Jen Chaney: These are all good points. So is he really trying to find the island? Or -- and I swear someone else may have suggested this, either here or in a blog comment or somewhere -- is he trying to get back there at a certain moment in time because he thinks he can change the rules and perhaps change things that transpired there?
Foucalt's Pendulum: Am I the only one who thinks it is interesting that Eloise Hawking never confirmed that she was Farrady's mother? Also, she spoke about a great man who built that room. Was she talking about Farraday?
Finally, one of you referenced Umberto Eco's book "Foucault's Pendulum" in the dueling analysis. You should remember that the 600 year old "Plot" was (spoiler alert) actually just a gag made up as part of a game played by the narrator and his friends and was (further spoiler alert) entirely based on a note that had been mistranslated.
Liz Kelly: Good point. The same thought crossed my mind when Desmond delivered his message. She didn't confirm that she was Daniel's mother or that Desmond had fully discharged his duty.
As for "Focault's Pendulum," I'm not done reading yet. But I thought the conceit was that although they make up the plot -- and make it up from some rather elaborate actual research -- that it turns out they've stumbled upon the truth.
Arlington, Va.: If Kate's pregnant, who is her son/daughter? We have most likely met him or her since they seem to have landed in the past and this kid would have been a teen to young adult by the time 2004 rolled around.
Liz Kelly: Right -- that's the question. If we spin this theory out and they had a kid on the island in the 70s, that kid would be at least in his or her 20s by 2004.
Jen Chaney: This is where my brain starts to hurt a little bit.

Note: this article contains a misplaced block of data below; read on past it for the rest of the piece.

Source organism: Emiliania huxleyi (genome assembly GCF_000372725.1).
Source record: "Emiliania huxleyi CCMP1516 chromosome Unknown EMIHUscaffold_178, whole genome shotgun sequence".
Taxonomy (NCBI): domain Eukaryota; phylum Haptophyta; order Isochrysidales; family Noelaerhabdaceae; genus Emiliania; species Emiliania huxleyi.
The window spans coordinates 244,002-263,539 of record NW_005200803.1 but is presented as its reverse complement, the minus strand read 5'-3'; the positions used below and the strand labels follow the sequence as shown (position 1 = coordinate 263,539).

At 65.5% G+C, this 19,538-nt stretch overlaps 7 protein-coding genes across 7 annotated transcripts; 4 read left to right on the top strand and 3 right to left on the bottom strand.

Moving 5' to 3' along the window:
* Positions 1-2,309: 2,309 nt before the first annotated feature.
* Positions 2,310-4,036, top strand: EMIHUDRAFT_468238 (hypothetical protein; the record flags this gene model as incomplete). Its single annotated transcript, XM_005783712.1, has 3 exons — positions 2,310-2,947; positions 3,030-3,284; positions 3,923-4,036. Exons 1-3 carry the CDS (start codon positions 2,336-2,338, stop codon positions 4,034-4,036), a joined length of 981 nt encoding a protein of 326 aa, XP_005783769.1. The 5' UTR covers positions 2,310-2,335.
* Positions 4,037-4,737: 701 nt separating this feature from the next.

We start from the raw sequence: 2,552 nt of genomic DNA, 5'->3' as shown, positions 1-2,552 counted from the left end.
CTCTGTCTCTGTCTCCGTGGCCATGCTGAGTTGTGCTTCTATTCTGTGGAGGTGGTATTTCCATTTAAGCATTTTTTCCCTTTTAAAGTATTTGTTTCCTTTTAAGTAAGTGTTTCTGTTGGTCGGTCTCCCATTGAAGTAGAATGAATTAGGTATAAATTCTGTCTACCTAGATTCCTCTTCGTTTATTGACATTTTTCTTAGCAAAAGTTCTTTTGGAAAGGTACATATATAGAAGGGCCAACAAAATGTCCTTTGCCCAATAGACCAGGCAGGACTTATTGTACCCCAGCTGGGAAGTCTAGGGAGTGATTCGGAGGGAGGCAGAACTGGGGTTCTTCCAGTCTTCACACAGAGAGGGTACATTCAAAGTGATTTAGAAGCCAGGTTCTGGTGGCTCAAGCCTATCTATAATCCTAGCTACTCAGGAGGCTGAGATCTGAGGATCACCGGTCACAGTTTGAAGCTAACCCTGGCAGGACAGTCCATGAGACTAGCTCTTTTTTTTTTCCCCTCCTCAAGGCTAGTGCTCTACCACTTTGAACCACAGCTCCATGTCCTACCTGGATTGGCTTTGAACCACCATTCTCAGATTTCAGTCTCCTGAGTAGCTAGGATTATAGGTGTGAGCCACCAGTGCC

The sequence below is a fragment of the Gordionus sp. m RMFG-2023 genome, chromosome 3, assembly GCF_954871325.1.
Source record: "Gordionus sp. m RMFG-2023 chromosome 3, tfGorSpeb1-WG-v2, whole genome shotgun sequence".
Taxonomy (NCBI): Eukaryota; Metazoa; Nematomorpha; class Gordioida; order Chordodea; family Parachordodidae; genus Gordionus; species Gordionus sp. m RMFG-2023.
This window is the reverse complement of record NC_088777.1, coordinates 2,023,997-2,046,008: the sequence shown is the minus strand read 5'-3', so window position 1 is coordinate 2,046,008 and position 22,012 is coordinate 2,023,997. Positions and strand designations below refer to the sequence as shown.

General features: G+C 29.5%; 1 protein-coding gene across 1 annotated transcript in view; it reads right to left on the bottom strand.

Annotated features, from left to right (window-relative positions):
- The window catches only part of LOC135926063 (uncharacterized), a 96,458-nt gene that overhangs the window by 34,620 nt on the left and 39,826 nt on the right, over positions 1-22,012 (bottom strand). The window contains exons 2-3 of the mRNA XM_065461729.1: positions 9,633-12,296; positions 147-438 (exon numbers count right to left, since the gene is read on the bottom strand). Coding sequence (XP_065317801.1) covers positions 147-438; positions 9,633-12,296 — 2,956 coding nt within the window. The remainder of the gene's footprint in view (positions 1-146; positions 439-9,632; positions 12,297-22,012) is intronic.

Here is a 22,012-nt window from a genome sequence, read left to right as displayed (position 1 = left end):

Sigh: Liz and Jen,
I think you're both totally cool.
Even though you never post my comments.
Jen Chaney: There. We posted that one!
We want to post everything, seriously, there are just so many questions. Honestly, we -- or at least I -- can't even read them all some weeks. Regrettably.
Washington, D.C.: This isn't a question regarding last night's episode, specifically. And for all I know this question has been hashed and re-hashed ad nauseum. But last night's episode for some reason made me wonder if the writers for the show actually had the show planned out this far in advance or if they started out without any real clue of where they were going. I mean, I know it probably wouldn't have won too many viewers if they hit us over the head with all the spirituality/Bible-ness (yes, I know that's not a word) right from the get go. But did they really intend to fill the story with SO MANY religious and spiritual over- and under-tones? Or did it just start out small and build upon itself, to the point where they just had to roll with it?
Liz Kelly: I think from what we've heard from LindeCuse it's a little of both. They had some ideas about what would inform the show, but the mythology grew with each episode. And only this season have they been freed to get knee-deep into it. Jen and I love it, but I know it's also turning off some casual viewers -- like my mom (hi mom) who calls me after the show each week now to say, "This show is getting weird."